Unless you are top of the league (and having a laugh), looking at a league table with you or your team in it, can be a scary team. Friday afternoon is when First Actuarial publish their Monkey League and though I am a mid-table veteran, I always get the wobbles as I click to find how many monkeys I have beaten and how I rank against former colleagues and current friends (many being both).
We are both fascinated and terrorized by performance tables , as they never lie. The old adage that “it’s the points that count” is at its truest when you look how close your team is to promotion or relegation. Who cares that Yeovil’s scrappy 1-0 win away to Dagenham was achieved in the last minute, the Glovers are now closer to the top than bottom of the National Conference. No matter that we are four leagues below our high water mark but 7 years back, the league we are in is a league of its own – it is what matters – to those who remain Yeovil True.
League tables for pensions?
While fans, managers and clubs live and die for tables, people in pensions seem strangely averse to them. While we are happy to accept that our club’s form is none of our doing, we take pride or pain as we reflect on our side’s position in the table, it is our relative performance in points that determine our attitude to the team . We may feel we deserve better or worse, but the table is what counts
These observations should also apply to our pensions. Trustees and consultants agonize about the minutiae of investment strategy for our money, but when it comes to letting us know the results of their decisions , we get at best a factsheet and at worst a bland assurance that our pension is giving us value for money.
If we ask what value for money means, we are referred to a framework and told that we have done well relative to the expectations of those who put the framework in place. Alternatively we are told that we should have an expectation of value for our money based on some carefully picked performance measure such as CPI+3. this at least can be compared with other people measuring against CPI + 3, but who are they – and where’s the table?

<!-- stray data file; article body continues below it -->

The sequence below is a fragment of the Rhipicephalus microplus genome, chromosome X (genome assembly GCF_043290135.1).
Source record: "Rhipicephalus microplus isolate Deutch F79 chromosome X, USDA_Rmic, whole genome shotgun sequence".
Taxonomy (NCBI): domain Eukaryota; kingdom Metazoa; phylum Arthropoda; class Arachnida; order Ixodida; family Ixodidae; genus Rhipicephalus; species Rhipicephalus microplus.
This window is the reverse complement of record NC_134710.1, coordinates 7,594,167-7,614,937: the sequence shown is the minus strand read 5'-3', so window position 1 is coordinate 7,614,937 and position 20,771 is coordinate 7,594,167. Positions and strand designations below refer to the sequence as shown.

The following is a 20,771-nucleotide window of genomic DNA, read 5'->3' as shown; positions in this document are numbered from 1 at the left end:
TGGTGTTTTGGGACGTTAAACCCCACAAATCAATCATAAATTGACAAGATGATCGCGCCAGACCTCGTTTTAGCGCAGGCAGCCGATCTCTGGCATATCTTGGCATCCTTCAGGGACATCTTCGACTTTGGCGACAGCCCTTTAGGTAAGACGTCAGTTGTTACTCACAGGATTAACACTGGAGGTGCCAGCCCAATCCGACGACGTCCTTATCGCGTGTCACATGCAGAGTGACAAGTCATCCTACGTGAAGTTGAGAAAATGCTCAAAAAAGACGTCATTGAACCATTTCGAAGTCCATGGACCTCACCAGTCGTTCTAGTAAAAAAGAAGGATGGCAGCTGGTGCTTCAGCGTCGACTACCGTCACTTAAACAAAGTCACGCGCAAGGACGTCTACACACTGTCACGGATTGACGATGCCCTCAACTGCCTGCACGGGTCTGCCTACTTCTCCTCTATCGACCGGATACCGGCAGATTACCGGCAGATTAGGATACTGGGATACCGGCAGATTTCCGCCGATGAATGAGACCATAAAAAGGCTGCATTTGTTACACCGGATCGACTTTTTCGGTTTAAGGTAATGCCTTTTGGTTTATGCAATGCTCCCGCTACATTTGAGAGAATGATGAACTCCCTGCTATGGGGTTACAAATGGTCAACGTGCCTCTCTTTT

For all the talk of wanting to get people engaged in pensions , we don’t give people the one thing that people universally get interested, how they’ve done compared to other people. Don’t ask me why people crave this information , I just know it to be true!
Why are we terrified of league tables?
I think the answer lies in one word “accountability”. We are terrified of being exposed for not doing what we say we do. While everybody can believe they are giving value for other people’s money, we can’t all be right, some must give more than others, there must be pension providers at the top and bottom of the table and a lot who sit in the middle and are ordinary.
The points system devised for most sporting tables is based on results but is biased to elicit certain behaviours. 3 point for a win , 1 point for a draw and 0 points for a loss encourages teams to attack and not play for a draw, bonus points for tries encourages rugby teams not to ease off till the 80th minute and deductions for financial irregularities encourage good governance.
As well as engaging us, league tables encourage good behaviour ensuring entertaining sport and teams that don’t cheat.
We are terrified by tables as they don’t lie and we do. We lie to ourselves and once we’ve done it often enough we end up lying to others , believing our own lies. But there is a little place in the back of our head called conscience which makes us guilty that we might be found out. Conscience makes cowards of us all.
So we suppress tables, preferring to work to our own internal benchmarks or publish benchmarks that no-one else uses or even understands.
And then we ask why no-one reads our value for money statements.